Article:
On Tuesday, Google announced that its free Docs service would begin allowing users to upload files of any type, up to 250 MB apiece, and up to 1 gigabyte total.
Google Docs screengrab
What's weightless, odorless, colorless, tasteless, free, and harder to lose than a thumb drive?
The new Google Docs file storage scheme, that's what.
On Tuesday, Google announced via its Docs blog that it would begin allowing users to upload and store file types other than the standard PDF, Microsoft Office, and native Google Docs formats. In doing so, it effectively multiplies by 10 the size of file able to be stored on its servers – up to 250 MB apiece.
What's the big deal? Instead of having to rely on that begging-to-be-lost-or-broken thumb drive to transfer large files, anyone with a Google account can now just upload their data – be it images, audio, ZIP files, or whatever – to the cloud. If it's bigger than would fit in an email attachment, but not too big – don't try uploading feature-length movies – Google Docs can now handle it.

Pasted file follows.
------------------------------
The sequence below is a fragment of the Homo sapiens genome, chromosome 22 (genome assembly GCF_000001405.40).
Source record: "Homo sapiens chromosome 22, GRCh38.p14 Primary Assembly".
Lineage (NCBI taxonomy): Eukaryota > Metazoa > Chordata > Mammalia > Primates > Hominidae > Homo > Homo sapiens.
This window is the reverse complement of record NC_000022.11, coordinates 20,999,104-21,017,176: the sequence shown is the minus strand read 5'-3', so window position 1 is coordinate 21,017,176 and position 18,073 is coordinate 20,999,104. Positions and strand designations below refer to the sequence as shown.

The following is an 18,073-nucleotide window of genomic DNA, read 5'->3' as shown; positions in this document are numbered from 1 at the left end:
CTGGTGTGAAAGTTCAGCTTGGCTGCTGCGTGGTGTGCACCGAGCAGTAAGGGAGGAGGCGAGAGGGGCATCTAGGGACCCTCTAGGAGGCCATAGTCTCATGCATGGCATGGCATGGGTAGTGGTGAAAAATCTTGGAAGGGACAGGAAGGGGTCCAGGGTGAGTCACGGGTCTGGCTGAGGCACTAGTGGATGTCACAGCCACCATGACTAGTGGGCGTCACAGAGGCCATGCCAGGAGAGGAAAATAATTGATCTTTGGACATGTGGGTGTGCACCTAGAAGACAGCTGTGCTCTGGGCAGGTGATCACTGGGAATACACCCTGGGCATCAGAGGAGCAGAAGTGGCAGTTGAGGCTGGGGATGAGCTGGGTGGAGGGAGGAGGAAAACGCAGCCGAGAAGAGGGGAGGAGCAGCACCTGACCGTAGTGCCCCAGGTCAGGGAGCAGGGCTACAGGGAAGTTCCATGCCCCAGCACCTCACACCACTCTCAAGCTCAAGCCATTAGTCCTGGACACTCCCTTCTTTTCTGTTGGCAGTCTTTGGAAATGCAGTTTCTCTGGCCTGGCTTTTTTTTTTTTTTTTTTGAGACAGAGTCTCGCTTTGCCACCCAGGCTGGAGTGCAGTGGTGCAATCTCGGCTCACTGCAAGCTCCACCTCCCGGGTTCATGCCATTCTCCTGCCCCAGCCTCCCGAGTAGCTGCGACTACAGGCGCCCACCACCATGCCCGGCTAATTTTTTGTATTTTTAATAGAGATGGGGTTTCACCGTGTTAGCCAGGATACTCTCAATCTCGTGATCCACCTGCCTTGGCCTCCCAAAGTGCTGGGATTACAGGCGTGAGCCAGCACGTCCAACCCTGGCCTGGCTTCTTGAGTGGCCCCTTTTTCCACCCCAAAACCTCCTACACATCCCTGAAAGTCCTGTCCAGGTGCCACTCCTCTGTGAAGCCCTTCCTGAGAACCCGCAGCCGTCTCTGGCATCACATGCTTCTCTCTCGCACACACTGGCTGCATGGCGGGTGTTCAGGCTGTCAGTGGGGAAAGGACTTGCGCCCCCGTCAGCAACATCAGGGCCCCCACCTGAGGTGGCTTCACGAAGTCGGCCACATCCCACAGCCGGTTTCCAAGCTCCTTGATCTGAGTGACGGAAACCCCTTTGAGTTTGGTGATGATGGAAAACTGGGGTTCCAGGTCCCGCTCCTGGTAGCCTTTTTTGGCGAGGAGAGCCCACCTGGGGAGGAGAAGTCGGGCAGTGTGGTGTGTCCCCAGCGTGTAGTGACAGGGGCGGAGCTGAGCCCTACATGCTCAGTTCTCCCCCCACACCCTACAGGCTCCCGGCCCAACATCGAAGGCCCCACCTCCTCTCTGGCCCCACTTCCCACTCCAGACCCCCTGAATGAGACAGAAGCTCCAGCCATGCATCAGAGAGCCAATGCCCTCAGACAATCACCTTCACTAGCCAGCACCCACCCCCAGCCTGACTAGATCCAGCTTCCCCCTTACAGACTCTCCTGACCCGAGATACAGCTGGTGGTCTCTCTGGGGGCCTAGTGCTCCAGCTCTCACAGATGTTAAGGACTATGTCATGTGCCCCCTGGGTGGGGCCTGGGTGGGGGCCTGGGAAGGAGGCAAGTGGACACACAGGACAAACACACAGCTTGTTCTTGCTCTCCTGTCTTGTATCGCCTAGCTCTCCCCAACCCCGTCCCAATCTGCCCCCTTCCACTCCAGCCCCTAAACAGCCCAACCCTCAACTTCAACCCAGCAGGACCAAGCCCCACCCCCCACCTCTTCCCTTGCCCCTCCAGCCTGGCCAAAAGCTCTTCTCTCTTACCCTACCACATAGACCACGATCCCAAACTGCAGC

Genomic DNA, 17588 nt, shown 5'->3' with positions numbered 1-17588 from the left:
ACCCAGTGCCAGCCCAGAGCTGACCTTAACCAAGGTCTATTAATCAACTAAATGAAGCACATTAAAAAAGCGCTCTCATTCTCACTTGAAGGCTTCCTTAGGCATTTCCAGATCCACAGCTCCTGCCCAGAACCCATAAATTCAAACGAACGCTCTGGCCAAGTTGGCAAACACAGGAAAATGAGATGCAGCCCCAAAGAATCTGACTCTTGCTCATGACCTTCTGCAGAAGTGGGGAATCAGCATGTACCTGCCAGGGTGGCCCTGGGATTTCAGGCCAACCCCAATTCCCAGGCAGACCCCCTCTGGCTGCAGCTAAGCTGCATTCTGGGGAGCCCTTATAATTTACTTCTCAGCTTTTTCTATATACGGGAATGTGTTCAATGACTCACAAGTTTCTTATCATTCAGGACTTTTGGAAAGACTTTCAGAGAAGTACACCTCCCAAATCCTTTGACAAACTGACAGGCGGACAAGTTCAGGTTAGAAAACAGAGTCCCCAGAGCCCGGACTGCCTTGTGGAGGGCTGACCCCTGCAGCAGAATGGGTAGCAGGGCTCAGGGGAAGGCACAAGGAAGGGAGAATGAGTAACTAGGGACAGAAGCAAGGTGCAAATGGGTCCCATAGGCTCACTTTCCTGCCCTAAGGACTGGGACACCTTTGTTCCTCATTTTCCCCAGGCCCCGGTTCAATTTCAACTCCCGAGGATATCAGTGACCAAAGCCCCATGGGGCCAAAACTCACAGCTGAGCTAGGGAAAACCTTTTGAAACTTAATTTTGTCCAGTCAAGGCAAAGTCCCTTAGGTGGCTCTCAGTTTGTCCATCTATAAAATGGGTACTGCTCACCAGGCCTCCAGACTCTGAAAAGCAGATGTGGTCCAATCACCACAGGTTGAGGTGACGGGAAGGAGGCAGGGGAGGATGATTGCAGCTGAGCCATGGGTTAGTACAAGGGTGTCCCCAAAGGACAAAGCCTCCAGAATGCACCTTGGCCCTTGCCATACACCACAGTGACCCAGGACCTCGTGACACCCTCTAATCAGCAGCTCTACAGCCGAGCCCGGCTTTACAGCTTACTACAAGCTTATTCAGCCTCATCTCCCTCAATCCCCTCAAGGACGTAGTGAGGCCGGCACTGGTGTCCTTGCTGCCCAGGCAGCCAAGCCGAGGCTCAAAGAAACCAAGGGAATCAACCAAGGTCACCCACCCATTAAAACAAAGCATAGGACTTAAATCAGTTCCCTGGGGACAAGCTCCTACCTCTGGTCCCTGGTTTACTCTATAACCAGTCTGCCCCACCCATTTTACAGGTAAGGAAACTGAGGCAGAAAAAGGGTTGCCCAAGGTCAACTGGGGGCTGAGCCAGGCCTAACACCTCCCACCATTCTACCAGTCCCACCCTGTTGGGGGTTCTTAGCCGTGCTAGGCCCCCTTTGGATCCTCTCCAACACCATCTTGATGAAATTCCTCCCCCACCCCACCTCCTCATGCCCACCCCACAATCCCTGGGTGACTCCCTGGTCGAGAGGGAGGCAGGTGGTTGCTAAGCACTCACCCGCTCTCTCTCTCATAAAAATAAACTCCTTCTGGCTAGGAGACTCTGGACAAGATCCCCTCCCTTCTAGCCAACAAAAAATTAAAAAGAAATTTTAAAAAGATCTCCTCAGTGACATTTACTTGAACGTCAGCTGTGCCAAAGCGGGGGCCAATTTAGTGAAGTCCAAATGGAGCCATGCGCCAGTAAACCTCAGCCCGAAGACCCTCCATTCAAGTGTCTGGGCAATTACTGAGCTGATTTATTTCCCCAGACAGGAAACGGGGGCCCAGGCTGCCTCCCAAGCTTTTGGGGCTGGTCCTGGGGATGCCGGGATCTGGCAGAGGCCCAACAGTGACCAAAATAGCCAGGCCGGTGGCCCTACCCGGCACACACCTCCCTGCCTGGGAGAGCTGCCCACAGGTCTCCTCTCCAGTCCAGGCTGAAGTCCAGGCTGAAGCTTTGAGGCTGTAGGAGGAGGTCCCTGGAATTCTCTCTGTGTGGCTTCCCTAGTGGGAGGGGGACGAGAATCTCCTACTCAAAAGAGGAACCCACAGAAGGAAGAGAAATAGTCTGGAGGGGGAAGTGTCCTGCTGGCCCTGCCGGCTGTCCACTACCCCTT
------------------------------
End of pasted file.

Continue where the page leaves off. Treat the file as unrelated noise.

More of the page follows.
"But wait, Google can't be the first to have done this," you say. This is true. A handful of cloud-based storage solutions exist, and have for some time, and many will allow free online storage surpassing the 1 gigabyte cap Google sets. But none that we've seen have reliability (however tarnished of late) and big-name backing that Google brandishes.